Jonathan Wilson grew up on Stacy’s Barbecue, a Jacksonville institution. His family would eat at Stacy’s two or three times a week, and it’s one of the things Wilson missed most about Texas when he moved to Arkansas with his family in 2004. “You cross the Texas line and it turns into pork territory,” he says. To cure his cravings for Texas barbecue, Wilson learned to smoke brisket himself. By day, he worked as a marketing director for a nonprofit, but he still found time to cater a few small events on the side in addition to cooking meals for his wife Johnna and their two children.
A new job opportunity brought the family back to East Texas a couple years ago, and Wilson was happy to be in the land of brisket once again. He found some new favorites at Tejas Chocolate & Barbecue in Tomball and Hutchins BBQ in McKinney, but he couldn’t break the habit of smoking his brisket at home. Then came a fateful catering gig, this time for Texans. An investor happened to be among the attendees, and after tasting Wilson’s food, he offered to help fund a barbecue joint. “My wife and I knew this is what we were called to do,” Wilson says.
Right away, he knew he wanted to open a joint in Jacksonville. Wilson’s old favorite Stacy’s had closed for good in 2018, leaving a void in the Jacksonville barbecue scene. Wilson left his job, renovated an old produce stand known as the Tomato Shed, and opened JW’s Barbecue in October of last year.
Inside the former Tomato Shed, down the street from the Tomato Bowl, and with flyers posted for this year’s Tomato Fest, you already know JW’s serves a tomato-based barbecue sauce. The menu offers sweet or spicy versions of the sauce, both of which are thick and glossy. There are also two kinds of ribs: sweet “apple pie ribs,” which use Lane’s apple pie seasoning, brown sugar, and the sweet barbecue sauce as a rub, and a more traditional dry-rubbed version. The sweet ribs are well smoked, juicy, and tender, but if you prefer a stout bark, go for the dry-rubbed ribs. They aren’t labeled as spicy, but a thick layer of coarse black pepper brings some heat. I preferred them, and the locals are coming around too—sweet ribs used to outsell the dry-rubbed two-to-one, but Wilson now smokes the same amount of both.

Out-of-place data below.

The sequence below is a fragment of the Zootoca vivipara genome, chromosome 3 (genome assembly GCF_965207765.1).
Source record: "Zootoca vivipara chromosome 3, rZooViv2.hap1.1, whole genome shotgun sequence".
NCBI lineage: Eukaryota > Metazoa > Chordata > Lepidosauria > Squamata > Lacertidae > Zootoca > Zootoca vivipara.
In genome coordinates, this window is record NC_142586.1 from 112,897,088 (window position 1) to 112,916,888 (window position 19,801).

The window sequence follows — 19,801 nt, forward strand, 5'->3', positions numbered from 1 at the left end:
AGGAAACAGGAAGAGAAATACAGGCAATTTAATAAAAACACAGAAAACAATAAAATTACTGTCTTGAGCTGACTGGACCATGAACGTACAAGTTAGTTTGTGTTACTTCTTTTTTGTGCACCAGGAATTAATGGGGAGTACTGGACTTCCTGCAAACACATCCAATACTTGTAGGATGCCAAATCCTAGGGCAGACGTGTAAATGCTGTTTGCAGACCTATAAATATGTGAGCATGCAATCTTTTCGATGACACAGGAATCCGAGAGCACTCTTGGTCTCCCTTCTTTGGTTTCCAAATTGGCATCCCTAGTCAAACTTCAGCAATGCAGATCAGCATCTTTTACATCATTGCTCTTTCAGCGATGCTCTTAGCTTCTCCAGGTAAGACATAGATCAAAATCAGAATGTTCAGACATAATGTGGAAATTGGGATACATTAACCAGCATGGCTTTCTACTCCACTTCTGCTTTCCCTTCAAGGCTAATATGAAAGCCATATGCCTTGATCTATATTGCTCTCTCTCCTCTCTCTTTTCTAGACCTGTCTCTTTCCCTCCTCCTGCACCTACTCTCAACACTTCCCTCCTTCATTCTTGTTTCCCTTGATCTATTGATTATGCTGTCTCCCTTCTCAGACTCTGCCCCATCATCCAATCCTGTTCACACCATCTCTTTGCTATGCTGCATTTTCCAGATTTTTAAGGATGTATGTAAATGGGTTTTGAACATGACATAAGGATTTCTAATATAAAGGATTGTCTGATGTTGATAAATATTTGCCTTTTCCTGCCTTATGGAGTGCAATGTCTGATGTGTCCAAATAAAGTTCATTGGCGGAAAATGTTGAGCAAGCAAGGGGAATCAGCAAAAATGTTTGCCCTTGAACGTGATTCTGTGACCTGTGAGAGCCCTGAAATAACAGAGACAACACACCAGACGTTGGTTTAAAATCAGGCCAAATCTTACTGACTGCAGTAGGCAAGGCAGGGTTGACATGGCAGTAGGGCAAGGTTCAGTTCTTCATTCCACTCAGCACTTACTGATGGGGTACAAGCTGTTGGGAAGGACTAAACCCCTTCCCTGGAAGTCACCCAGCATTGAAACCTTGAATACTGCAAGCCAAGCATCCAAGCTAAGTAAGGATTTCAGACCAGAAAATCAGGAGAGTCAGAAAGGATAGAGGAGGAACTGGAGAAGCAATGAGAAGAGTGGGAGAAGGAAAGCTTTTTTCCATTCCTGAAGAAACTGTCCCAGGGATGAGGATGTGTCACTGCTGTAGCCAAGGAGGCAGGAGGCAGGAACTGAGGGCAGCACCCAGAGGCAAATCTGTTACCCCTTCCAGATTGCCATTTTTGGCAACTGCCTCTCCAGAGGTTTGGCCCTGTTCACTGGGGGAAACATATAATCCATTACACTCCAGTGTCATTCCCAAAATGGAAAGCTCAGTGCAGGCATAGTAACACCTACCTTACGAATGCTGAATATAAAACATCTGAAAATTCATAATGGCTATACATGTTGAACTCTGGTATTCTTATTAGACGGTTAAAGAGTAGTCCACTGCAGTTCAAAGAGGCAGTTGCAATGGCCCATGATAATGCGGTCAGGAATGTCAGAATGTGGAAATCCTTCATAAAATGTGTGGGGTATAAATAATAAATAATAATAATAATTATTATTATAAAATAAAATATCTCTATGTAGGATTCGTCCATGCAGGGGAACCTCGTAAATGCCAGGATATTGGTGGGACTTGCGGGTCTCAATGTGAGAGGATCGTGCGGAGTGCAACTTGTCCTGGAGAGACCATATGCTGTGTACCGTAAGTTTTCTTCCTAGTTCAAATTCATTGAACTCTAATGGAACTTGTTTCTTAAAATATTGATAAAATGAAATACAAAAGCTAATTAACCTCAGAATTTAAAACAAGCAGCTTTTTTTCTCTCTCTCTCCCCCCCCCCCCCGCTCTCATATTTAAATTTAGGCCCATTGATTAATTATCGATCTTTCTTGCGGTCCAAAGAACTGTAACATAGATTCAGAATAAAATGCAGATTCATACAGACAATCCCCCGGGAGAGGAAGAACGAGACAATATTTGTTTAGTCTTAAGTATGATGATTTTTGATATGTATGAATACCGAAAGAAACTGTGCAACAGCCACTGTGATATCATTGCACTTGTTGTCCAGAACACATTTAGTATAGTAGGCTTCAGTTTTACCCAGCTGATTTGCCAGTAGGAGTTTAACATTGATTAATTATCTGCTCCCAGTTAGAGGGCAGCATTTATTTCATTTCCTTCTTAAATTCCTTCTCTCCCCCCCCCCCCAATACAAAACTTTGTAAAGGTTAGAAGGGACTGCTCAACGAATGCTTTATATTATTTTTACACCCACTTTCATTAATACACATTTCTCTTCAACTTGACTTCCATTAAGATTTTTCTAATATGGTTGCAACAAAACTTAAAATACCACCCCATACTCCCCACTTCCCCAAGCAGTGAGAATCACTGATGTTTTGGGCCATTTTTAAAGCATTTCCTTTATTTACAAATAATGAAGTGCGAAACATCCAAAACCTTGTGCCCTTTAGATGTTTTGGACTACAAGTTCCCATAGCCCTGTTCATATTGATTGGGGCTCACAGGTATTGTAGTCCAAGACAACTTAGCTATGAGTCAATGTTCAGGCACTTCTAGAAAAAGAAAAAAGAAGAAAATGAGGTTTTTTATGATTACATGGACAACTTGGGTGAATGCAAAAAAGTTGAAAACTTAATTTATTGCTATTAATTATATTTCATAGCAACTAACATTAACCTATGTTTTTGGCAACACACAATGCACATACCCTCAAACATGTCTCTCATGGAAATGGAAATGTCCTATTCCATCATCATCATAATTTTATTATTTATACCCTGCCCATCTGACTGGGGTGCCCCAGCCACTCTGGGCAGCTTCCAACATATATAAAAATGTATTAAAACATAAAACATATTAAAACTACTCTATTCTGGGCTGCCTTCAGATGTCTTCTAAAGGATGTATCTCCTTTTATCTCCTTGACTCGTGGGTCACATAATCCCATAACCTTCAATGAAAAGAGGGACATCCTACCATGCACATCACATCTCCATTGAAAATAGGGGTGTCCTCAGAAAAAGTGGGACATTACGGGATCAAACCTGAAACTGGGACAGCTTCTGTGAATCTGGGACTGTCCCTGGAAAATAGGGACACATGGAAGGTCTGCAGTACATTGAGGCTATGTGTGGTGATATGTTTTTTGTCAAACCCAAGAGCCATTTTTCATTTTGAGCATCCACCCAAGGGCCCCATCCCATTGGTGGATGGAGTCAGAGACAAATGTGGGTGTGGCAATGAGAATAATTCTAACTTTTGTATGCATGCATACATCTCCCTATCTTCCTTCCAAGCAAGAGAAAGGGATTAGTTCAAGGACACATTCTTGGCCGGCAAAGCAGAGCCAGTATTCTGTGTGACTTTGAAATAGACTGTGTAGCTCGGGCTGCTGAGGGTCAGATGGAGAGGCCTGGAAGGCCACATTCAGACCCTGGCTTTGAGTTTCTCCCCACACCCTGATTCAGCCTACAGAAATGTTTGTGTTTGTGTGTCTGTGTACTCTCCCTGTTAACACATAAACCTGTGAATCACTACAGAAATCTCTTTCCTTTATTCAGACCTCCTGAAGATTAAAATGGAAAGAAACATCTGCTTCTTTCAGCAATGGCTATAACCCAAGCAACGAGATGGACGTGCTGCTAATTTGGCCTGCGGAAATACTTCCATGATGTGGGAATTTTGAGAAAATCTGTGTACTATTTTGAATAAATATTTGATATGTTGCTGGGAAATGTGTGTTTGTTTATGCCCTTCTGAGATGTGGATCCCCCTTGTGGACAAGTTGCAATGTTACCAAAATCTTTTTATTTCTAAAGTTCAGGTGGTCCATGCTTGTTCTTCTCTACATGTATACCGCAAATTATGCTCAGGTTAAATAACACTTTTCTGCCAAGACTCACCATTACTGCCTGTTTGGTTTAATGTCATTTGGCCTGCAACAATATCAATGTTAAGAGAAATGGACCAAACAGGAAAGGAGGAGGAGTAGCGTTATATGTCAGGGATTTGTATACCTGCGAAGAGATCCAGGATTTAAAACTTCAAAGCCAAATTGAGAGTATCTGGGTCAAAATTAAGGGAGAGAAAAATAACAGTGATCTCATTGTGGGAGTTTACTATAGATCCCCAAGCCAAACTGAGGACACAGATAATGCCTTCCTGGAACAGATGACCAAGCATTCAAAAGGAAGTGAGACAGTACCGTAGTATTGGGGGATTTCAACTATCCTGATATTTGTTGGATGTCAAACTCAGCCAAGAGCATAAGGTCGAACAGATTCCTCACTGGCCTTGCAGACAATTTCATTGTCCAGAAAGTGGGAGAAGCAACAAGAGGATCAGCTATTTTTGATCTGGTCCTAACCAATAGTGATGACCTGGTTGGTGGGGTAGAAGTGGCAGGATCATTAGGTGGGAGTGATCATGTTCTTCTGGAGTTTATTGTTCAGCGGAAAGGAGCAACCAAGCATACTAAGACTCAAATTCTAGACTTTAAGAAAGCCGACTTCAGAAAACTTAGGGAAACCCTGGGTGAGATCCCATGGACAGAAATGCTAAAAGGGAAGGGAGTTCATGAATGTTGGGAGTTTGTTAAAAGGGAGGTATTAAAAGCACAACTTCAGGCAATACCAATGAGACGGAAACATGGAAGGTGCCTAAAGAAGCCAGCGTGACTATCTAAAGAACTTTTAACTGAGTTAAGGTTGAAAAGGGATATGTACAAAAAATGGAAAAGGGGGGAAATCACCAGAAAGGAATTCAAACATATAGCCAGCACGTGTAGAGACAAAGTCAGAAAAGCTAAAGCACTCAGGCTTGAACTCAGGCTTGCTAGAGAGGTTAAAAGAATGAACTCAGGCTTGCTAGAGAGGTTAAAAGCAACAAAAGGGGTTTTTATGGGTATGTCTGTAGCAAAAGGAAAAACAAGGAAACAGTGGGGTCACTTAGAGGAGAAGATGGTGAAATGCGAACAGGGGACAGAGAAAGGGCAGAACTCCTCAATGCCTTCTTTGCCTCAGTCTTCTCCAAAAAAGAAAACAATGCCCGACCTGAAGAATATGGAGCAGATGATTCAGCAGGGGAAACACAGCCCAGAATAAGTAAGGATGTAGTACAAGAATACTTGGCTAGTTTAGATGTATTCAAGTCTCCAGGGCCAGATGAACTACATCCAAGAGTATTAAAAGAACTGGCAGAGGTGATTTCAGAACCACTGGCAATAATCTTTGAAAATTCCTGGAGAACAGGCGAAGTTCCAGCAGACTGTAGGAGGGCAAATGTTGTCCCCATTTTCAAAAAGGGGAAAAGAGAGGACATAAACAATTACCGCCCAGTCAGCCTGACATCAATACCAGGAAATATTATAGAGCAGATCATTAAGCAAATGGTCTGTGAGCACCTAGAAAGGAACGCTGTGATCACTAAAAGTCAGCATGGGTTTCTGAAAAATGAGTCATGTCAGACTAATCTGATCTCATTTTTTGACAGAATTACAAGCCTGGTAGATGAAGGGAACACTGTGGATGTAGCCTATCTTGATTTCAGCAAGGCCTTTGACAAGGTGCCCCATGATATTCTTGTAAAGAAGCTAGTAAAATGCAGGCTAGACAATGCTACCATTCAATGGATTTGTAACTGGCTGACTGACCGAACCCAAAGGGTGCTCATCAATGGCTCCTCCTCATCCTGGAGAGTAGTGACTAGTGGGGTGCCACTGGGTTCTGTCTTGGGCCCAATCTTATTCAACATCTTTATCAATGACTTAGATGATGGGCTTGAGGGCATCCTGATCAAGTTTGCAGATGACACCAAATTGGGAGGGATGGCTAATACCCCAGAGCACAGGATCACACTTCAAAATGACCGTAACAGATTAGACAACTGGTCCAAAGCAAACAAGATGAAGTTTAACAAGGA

That thick black-pepper bark is also a feature of the brisket. Even a slice of the lean was incredibly juicy. I would have preferred the slices about half as thick, but to be fair, they would have been falling-apart tender if cut thinner. There was an audible crunch when I bit through the bark on the burnt end of the fatty brisket, and my smile later on still featured some of that black pepper.
Wilson learned to smoke with hickory and pecan wood in Arkansas, and he’s chosen to continue that combination even in Texas oak country. The mix makes for a mild smoke flavor on the meat—or it might be the smoker Wilson uses. It’s a J&R Smokemaster Convection Oven cabinet smoker, which uses wood logs to smoke, but also has an electric heating element. The briskets and pork shoulders go on in the evening, and Wilson returns some twelve hours later the next morning to take them off and load the ribs and links of sausage from Miiller’s Meat Market in Llano. He purposely chose a smoker with a small footprint that would fit inside his kitchen, and one that required little babysitting, to maximize family time for him and his employees. “I didn’t want to hire somebody to be up here all night loading wood, and I didn’t want to do it myself,” he says.
Wilson and his staff also make the sides fresh every morning. The pinto beans are so popular, they were gone when I arrived an hour after opening. But I did catch the savory smoked corn, made from smoked kernels, mayo, cilantro, lime juice, cotija, cayenne, and chili powder. It was more flavorful than the sliced yellow squash and zucchini, but I do appreciate the offering of a fresh vegetable side, and so do the local keto adherents who requested it. They’re probably also thankful that the temptation of banana pudding only arrives once a week, on Saturdays, so I didn’t get to try the lone dessert option.
Business is good, but inconsistent, Wilson says. Thursday is his busiest day, rather than the Texas barbecue norm of Saturday. That may be due to a recent change in hours. He originally opened only for dinner on Saturdays, but the weekend after February’s winter storm, customers begged him to open for lunch so they could get their barbecue fix. He did as requested, and has been open for Saturday lunch ever since. That’s just one example of the attention Wilson pays to his community. He even hinted that he’s planning to build a block pit outside, where he’ll eventually be able to cook whole hogs. I guess it’s Wilson’s way of bringing a little bit of that pork barbecue tradition back with him to the land of brisket.
1015 E. Rusk, Jacksonville
Hours: Tuesday–Friday 11–3, Saturday 11–5
Pitmaster: Jonathan Wilson
Method: Hickory and pecan in a cabinet smoker
Year opened: 2020